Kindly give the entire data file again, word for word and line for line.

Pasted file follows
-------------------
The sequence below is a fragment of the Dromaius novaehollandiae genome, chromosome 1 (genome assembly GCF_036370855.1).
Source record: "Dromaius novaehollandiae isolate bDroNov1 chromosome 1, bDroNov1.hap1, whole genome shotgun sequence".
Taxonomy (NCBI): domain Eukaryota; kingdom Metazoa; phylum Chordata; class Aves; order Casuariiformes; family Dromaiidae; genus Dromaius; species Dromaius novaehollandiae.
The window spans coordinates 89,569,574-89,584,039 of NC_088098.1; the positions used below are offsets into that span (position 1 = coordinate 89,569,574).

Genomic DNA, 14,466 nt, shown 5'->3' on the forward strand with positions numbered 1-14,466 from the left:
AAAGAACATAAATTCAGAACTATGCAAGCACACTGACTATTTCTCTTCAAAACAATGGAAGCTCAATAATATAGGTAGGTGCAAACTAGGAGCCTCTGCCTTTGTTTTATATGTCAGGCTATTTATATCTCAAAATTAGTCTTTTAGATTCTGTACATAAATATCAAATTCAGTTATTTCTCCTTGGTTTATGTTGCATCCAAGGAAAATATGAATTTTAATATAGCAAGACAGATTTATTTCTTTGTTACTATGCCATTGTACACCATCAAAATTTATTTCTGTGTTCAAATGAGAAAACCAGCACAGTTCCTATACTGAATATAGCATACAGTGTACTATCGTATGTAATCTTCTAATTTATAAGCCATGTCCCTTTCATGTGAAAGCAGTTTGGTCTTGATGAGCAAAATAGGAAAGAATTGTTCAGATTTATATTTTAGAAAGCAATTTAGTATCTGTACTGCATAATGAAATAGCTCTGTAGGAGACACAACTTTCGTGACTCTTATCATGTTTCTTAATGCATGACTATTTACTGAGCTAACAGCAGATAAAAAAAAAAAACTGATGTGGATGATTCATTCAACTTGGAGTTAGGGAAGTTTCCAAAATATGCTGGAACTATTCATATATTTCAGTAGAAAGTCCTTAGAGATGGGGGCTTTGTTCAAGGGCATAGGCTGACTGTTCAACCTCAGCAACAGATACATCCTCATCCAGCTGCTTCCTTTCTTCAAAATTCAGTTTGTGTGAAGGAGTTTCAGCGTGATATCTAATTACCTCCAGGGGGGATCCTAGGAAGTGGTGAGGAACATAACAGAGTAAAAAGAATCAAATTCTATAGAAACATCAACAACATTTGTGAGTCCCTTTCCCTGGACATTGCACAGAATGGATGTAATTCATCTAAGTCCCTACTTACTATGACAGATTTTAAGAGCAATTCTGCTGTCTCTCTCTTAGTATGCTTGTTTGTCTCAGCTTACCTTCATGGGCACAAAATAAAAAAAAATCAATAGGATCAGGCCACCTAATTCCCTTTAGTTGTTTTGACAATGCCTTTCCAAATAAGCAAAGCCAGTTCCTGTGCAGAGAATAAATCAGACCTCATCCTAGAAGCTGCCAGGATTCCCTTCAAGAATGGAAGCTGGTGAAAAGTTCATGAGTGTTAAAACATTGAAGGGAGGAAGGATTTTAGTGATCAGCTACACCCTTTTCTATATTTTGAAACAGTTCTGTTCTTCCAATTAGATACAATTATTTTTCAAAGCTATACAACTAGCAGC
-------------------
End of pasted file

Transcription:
The sequence below is a fragment of the Dromaius novaehollandiae genome, chromosome 1 (genome assembly GCF_036370855.1).
Source record: "Dromaius novaehollandiae isolate bDroNov1 chromosome 1, bDroNov1.hap1, whole genome shotgun sequence".
Taxonomy (NCBI): domain Eukaryota; kingdom Metazoa; phylum Chordata; class Aves; order Casuariiformes; family Dromaiidae; genus Dromaius; species Dromaius novaehollandiae.
The window spans coordinates 89,569,574-89,584,039 of NC_088098.1; the positions used below are offsets into that span (position 1 = coordinate 89,569,574).

Genomic DNA, 14,466 nt, shown 5'->3' on the forward strand with positions numbered 1-14,466 from the left:
AAAGAACATAAATTCAGAACTATGCAAGCACACTGACTATTTCTCTTCAAAACAATGGAAGCTCAATAATATAGGTAGGTGCAAACTAGGAGCCTCTGCCTTTGTTTTATATGTCAGGCTATTTATATCTCAAAATTAGTCTTTTAGATTCTGTACATAAATATCAAATTCAGTTATTTCTCCTTGGTTTATGTTGCATCCAAGGAAAATATGAATTTTAATATAGCAAGACAGATTTATTTCTTTGTTACTATGCCATTGTACACCATCAAAATTTATTTCTGTGTTCAAATGAGAAAACCAGCACAGTTCCTATACTGAATATAGCATACAGTGTACTATCGTATGTAATCTTCTAATTTATAAGCCATGTCCCTTTCATGTGAAAGCAGTTTGGTCTTGATGAGCAAAATAGGAAAGAATTGTTCAGATTTATATTTTAGAAAGCAATTTAGTATCTGTACTGCATAATGAAATAGCTCTGTAGGAGACACAACTTTCGTGACTCTTATCATGTTTCTTAATGCATGACTATTTACTGAGCTAACAGCAGATAAAAAAAAAAAACTGATGTGGATGATTCATTCAACTTGGAGTTAGGGAAGTTTCCAAAATATGCTGGAACTATTCATATATTTCAGTAGAAAGTCCTTAGAGATGGGGGCTTTGTTCAAGGGCATAGGCTGACTGTTCAACCTCAGCAACAGATACATCCTCATCCAGCTGCTTCCTTTCTTCAAAATTCAGTTTGTGTGAAGGAGTTTCAGCGTGATATCTAATTACCTCCAGGGGGGATCCTAGGAAGTGGTGAGGAACATAACAGAGTAAAAAGAATCAAATTCTATAGAAACATCAACAACATTTGTGAGTCCCTTTCCCTGGACATTGCACAGAATGGATGTAATTCATCTAAGTCCCTACTTACTATGACAGATTTTAAGAGCAATTCTGCTGTCTCTCTCTTAGTATGCTTGTTTGTCTCAGCTTACCTTCATGGGCACAAAATAAAAAAAAATCAATAGGATCAGGCCACCTAATTCCCTTTAGTTGTTTTGACAATGCCTTTCCAAATAAGCAAAGCCAGTTCCTGTGCAGAGAATAAATCAGACCTCATCCTAGAAGCTGCCAGGATTCCCTTCAAGAATGGAAGCTGGTGAAAAGTTCATGAGTGTTAAAACATTGAAGGGAGGAAGGATTTTAGTGATCAGCTACACCCTTTTCTATATTTTGAAACAGTTCTGTTCTTCCAATTAGATACAATTATTTTTCAAAGCTATACAACTAGCAGC